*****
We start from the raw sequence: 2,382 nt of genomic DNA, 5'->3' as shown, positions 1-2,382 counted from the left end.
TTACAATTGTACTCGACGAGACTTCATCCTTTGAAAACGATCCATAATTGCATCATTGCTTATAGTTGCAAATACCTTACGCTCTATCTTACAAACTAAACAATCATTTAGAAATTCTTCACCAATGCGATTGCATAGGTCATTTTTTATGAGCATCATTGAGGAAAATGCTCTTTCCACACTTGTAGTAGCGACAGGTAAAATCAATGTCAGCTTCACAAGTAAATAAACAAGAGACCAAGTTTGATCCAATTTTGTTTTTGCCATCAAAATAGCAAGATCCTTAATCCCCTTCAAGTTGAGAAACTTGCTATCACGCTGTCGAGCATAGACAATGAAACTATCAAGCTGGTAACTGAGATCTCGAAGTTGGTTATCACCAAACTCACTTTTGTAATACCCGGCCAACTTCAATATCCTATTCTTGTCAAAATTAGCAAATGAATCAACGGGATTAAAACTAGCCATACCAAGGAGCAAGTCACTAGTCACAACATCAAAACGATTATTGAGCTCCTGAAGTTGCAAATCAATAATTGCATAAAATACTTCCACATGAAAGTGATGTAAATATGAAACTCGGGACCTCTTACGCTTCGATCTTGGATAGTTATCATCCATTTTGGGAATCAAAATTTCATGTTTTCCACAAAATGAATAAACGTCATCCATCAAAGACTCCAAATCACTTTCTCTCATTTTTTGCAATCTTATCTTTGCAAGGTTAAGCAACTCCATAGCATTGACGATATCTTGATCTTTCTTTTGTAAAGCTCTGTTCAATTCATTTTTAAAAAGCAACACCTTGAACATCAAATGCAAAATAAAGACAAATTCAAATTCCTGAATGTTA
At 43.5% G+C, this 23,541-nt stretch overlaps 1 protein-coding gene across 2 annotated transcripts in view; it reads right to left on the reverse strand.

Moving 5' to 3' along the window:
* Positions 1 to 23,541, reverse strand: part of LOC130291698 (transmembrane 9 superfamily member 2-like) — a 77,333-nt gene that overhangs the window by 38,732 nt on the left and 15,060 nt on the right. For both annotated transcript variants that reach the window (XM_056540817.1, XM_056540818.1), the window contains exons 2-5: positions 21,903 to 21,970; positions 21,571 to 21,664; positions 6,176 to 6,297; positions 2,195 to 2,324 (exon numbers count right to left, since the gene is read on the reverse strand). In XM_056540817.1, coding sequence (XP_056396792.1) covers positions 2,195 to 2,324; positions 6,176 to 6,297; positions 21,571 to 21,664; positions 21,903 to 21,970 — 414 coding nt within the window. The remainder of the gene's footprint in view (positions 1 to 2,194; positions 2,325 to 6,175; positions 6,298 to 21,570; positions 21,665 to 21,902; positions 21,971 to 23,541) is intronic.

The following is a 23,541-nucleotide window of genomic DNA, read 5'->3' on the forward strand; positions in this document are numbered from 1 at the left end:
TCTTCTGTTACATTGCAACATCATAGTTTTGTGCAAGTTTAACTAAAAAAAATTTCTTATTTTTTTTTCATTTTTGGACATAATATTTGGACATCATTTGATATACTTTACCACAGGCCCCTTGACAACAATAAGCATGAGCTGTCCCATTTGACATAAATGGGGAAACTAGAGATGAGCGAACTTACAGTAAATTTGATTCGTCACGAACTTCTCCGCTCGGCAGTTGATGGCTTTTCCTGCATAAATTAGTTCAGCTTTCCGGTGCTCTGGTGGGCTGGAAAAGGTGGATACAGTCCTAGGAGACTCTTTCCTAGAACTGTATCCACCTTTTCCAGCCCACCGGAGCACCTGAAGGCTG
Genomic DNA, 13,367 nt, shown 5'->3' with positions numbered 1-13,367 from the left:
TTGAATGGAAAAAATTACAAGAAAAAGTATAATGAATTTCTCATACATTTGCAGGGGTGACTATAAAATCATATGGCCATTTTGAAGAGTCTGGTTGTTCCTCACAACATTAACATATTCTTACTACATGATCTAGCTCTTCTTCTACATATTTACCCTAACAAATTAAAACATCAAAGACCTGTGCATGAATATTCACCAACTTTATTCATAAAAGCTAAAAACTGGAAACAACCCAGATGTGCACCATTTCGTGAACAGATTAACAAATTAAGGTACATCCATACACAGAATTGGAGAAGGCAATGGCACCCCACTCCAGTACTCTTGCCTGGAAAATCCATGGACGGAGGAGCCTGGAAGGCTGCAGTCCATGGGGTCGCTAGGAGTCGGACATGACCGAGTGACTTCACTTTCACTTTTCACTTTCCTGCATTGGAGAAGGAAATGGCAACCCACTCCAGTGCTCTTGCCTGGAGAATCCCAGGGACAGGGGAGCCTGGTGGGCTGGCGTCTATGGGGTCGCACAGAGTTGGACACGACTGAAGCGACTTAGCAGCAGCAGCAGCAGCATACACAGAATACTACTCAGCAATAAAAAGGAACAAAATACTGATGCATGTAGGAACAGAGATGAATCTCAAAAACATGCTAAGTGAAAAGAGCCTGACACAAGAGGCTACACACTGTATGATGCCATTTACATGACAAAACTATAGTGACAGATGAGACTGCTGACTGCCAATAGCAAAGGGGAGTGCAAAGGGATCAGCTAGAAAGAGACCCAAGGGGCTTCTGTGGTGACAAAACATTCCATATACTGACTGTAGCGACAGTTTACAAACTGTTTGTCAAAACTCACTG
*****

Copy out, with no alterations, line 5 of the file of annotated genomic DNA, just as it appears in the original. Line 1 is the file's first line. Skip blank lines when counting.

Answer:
* Positions 1 to 23,541, reverse strand: part of LOC130291698 (transmembrane 9 superfamily member 2-like) — a 77,333-nt gene that overhangs the window by 38,732 nt on the left and 15,060 nt on the right. For both annotated transcript variants that reach the window (XM_056540817.1, XM_056540818.1), the window contains exons 2-5: positions 21,903 to 21,970; positions 21,571 to 21,664; positions 6,176 to 6,297; positions 2,195 to 2,324 (exon numbers count right to left, since the gene is read on the reverse strand). In XM_056540817.1, coding sequence (XP_056396792.1) covers positions 2,195 to 2,324; positions 6,176 to 6,297; positions 21,571 to 21,664; positions 21,903 to 21,970 — 414 coding nt within the window. The remainder of the gene's footprint in view (positions 1 to 2,194; positions 2,325 to 6,175; positions 6,298 to 21,570; positions 21,665 to 21,902; positions 21,971 to 23,541) is intronic.